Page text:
New Year’s Day (Réveillon de Jour de l’An)

Most European countries celebrate New Year’s Day and France is no exception. Naturally, this public holiday always falls on the 1st of January, according to the Gregorian Calendar. Very few institutions choose to operate on this day.

Labor Day (la Fête du Travail)

Labor Day is one of the most universal international holidays. This day is meant to show appreciation to workers. The French celebrate it on the 1st of May. Many consider it the creme de la creme of French public holidays. This is because it’s the only paid holiday in France.

Victory Day (La Fête de la Victoire)

Victory Day celebrates the day France gained freedom from the Nazis during World War II. The day always falls on the 8th of May and many French citizens spend it at parades.

Bastille Day (la fête nationale française)

Also known as the French National Day, it is a commemoration of the Feast of the Federation. It always falls on the 14th of July. This important national holiday is a tribute to the French Revolution. This popular holiday often features military parades and various dances.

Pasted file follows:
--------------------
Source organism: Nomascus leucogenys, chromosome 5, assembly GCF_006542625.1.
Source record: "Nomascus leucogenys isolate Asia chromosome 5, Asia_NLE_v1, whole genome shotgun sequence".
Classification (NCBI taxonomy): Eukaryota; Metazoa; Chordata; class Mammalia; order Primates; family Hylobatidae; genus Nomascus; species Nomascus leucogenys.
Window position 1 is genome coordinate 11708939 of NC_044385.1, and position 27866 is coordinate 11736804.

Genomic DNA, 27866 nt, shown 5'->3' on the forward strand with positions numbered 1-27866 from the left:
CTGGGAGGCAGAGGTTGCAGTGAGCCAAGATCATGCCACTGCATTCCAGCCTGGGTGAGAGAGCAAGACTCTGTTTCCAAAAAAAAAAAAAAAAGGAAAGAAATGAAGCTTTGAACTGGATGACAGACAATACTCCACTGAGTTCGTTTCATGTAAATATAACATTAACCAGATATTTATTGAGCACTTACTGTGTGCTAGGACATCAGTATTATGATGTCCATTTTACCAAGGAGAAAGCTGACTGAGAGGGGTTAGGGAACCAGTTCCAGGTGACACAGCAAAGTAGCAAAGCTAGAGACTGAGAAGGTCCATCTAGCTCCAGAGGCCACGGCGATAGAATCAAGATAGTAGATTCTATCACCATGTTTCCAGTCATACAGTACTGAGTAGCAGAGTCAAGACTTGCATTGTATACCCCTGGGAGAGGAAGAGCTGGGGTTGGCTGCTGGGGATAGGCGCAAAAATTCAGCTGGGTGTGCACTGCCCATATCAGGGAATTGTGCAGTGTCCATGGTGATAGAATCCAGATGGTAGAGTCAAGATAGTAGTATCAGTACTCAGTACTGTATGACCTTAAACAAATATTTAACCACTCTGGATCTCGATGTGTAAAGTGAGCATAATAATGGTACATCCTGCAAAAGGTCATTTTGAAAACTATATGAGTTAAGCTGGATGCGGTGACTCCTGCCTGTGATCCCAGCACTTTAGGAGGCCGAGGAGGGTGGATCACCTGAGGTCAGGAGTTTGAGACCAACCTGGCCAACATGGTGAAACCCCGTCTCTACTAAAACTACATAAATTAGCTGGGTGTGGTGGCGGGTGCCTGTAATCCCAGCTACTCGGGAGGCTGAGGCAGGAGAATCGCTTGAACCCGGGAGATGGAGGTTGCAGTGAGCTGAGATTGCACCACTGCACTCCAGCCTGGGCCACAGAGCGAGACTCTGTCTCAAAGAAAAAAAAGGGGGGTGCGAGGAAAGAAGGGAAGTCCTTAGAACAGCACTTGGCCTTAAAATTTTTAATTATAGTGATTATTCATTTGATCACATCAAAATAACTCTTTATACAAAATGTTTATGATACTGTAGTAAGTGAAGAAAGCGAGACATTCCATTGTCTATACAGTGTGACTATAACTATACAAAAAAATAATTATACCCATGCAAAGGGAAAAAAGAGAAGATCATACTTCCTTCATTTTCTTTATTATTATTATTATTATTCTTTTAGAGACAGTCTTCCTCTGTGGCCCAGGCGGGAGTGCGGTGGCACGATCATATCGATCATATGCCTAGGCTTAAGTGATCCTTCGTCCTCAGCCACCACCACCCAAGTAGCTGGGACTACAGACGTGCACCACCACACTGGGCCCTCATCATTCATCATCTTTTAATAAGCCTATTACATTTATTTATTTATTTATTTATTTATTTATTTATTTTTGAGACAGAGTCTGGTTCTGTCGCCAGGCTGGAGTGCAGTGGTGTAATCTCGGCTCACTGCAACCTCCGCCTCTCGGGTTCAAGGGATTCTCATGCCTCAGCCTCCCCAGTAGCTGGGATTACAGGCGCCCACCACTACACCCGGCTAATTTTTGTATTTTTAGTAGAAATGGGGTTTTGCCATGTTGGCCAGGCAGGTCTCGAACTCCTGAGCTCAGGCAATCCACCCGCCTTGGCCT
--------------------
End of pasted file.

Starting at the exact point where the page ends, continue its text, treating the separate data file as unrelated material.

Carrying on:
Assumption Day (l’Assomption)

Assumption Day is a Christian holiday celebrated on the 15th of August. This public holiday dates back to 1858 when a little girl supposedly saw the Virgin Mary. The day commemorates the Virgin’s Mary ascension to heaven. Many people throw feasts on this religious holiday.

All Saint’s Day (La Toussaint)

This holiday falls on the 1st of November every year. On All Saint’s Day, people commemorate their deceased family members and loved ones. They often visit their graves and decorate them with wreaths, flowers, and candles. Though the schools are closed on this day, most businesses operate as usual.

Armistice Day (Le Jour du Souvenir)